ABSTRACT Title: How Can We Prepare Teachers to Prepare Their Learners for the Future?

How can we prepare learners for the future? This is the question the world is trying to answer. Then we, as teacher educators, need to ask how we need to prepare teachers to prepare their learners for the future. In such a rapidly changing world, answering the first question is not an easy one. We do not exactly know what kind of knowledge, skills, and experiences our learners will be expected to equip, but we know that the future will be less about teaching and more about learning. While we are not very much familiar with what is happening in the Metaverse World, we are certain that skills like becoming more resilient, persistent, and agile, mastering emotions, and establishing healthy relations will be much more important than the knowledge learners will have. We know that teachers will need to improve themselves not in delivering the content in the best possible way but in being a mentor for the individual learners in acknowledging their strengths and facilitating the learning process for them, so they can achieve their fullest potential and find the purpose of their life.

The education system has long been criticized for not preparing the learners to deal with the demands of today’s life, and the Covid 19 Pandemic, confirming these criticisms, has proved the urgent need for the transform in the education system all over the world. The ultimate question for us lies in preparing the teachers who are right in the center of this revolution. This talk will try to answer how teacher education can and should be transformed in adopting the future needs of the learners.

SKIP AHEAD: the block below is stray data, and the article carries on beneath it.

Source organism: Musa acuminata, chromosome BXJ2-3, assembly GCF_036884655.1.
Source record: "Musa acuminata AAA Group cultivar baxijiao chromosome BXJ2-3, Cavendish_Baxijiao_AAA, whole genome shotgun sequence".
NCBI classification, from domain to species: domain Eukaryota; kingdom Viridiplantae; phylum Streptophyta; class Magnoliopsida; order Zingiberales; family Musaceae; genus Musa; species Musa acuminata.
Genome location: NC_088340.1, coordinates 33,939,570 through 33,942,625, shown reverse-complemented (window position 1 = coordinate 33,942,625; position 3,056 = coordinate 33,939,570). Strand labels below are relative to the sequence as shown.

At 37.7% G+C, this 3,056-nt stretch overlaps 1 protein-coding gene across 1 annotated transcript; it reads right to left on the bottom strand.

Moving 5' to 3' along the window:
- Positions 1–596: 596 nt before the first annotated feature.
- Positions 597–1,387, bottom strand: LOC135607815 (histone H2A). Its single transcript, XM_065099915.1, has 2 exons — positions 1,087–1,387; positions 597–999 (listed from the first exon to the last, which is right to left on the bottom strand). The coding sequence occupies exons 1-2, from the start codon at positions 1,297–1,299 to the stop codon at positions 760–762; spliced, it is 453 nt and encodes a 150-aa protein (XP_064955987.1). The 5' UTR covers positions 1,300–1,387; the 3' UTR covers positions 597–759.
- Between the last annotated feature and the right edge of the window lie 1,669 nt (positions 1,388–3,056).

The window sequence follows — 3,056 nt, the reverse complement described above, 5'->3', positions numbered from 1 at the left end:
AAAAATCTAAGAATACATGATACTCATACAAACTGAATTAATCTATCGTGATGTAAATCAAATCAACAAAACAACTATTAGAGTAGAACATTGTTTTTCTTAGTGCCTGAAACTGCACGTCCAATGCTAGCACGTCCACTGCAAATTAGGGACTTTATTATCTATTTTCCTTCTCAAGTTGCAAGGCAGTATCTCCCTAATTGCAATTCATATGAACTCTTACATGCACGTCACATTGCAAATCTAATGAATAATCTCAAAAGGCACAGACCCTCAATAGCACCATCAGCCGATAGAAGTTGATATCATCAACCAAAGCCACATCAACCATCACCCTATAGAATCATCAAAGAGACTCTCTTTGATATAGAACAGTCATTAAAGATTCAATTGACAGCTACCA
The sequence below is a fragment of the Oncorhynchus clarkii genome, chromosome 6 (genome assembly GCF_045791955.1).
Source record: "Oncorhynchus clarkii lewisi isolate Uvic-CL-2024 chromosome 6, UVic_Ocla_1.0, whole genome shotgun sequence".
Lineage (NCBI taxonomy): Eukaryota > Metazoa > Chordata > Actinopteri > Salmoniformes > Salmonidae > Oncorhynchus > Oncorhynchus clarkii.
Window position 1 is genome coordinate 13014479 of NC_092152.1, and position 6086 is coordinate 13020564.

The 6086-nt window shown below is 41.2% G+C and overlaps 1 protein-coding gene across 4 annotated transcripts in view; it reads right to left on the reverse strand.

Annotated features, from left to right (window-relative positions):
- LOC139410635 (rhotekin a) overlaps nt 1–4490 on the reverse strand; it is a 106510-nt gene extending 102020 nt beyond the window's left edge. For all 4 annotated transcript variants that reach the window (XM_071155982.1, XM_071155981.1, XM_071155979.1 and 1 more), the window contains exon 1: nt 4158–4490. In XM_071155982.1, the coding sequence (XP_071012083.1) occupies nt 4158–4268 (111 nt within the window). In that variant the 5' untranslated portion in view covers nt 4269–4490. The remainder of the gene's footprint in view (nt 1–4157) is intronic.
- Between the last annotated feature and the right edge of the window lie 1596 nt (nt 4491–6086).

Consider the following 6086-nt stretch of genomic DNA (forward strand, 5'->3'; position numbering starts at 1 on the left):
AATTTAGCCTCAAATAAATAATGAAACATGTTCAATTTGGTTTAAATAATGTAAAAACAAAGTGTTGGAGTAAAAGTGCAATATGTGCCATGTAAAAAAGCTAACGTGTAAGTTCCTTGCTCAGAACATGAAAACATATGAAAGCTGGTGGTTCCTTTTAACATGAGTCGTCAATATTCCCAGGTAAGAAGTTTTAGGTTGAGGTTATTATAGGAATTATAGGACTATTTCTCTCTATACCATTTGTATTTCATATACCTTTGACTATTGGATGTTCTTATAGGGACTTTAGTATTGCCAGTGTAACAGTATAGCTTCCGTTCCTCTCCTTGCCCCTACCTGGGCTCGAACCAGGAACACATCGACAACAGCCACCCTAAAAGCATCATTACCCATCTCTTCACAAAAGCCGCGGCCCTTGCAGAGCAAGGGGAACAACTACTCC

Amanda Yeşilbursa

 Originally from the UK, Dr Amanda Yeşilbursa has been involved in ELT and teacher education for over 30 years. She has taught students of all ages and levels, from kindergarten to postgraduate in contexts as varied as Taiwan, the UK, and Turkey. She gained her postgraduate degrees in ELT from Gazi University, and currently holds the position of full professor at Bursa Uludağ University. She teaches Teaching English Language Skills at undergraduate level, and Classroom Interaction, Language Teacher Psychology and Theories and Applications of Qualitative Research at postgraduate level. Her research interests include reflective practice, English Language teacher education, and Hogwarts School of Magic and Wizardry as a context for teaching practice.